• over 90 families at risk of losing their homes were counseled (free) on home preservation programs and provided with free resources to assist them in saving their homes
  • 22 homeowners whose income has shrunk and who needed help applying for mortgage modifications were given free resources and free assistance throughout the process
  • nearly 200 unemployed individuals were provided free access to a computer and Internet; trained in developing their resumes and showed how to search for and apply for jobs Online
  • free classes in money management were made available to 39 individuals in the process of overcoming financial hardship
  • over 200 families were provided with referrals to resources for low income families
  • free clothing was provided to 60 low income women
  • free toys were distributed to nearly 250 underprivileged children

No one was turned away. All forms of support were provided FREE of charge.

Solutions to most human problems are usually available – regardless of the specifics of your situation – PROVIDED you know how to find them. One Human Community support group made much needed information and resources available to those who needed it in a safe and supportive environment.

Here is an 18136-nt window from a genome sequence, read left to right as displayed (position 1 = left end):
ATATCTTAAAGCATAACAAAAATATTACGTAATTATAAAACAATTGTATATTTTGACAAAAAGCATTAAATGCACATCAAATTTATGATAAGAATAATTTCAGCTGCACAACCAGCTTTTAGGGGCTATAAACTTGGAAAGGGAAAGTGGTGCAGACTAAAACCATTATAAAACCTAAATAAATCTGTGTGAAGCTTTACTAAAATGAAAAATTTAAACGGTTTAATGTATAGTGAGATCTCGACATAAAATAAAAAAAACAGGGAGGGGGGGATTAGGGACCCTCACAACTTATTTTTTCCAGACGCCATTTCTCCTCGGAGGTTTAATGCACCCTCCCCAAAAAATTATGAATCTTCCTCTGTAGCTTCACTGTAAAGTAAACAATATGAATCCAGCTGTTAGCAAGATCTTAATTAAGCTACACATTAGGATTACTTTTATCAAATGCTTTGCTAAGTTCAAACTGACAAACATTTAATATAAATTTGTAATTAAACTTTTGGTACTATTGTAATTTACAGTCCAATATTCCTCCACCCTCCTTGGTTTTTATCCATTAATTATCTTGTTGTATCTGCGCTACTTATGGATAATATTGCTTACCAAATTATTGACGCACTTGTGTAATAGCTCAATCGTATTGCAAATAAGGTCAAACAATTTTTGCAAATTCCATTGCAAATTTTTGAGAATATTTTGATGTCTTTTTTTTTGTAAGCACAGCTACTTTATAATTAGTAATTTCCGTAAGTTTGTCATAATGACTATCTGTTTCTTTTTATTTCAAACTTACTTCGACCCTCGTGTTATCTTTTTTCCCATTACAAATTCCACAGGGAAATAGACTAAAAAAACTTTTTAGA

Moral support and information were always available. The same can’t be said of food and goods which were – unfortunately – sparse. One way or another Avo and his supporters have done their best to help those in need.

One Human Community

One Human Community: the open door for Los Angeles area residents in need

The supporters were either survivors of the crisis or community members who’re volunteering their time and skills.

Avo Keshishyan’s home (in San Fernando Valley, CA) served as the center of One Human Community support group’s activities.

Could have One Human Community done more or better? ABSOLUTELY! That’s why this Website’s been developed. To spread the word so more Los Angeles area residents in need could have been helped and to invite others to contribute their skills, time or resources to help those who truly need help.

The word of One Human Community’s work has spread nationwide and Avo’s been receiving requests for help from allover United States. Read some of the stories that make statistics HUMAN!

One Human Community was and is a grassroots movement, a human community dedicated to peer support; a support group built on personal pride, human solidarity and the honor system.

There are governments, politics and economy all of which are somewhat abstract and way above our heads, but there are also individuals, the human power and the power of the human community. Let’s stop watching; let’s stop being afraid: neither poverty nor misfortune are contagious; let’s pull together and confront our real fears and unjustified anxieties as One Human Community. Better yet, let’s get together and PREVENT POVERTY with childhood education and tutoring, so the new generation won’t have to experience the same hardship as its parents!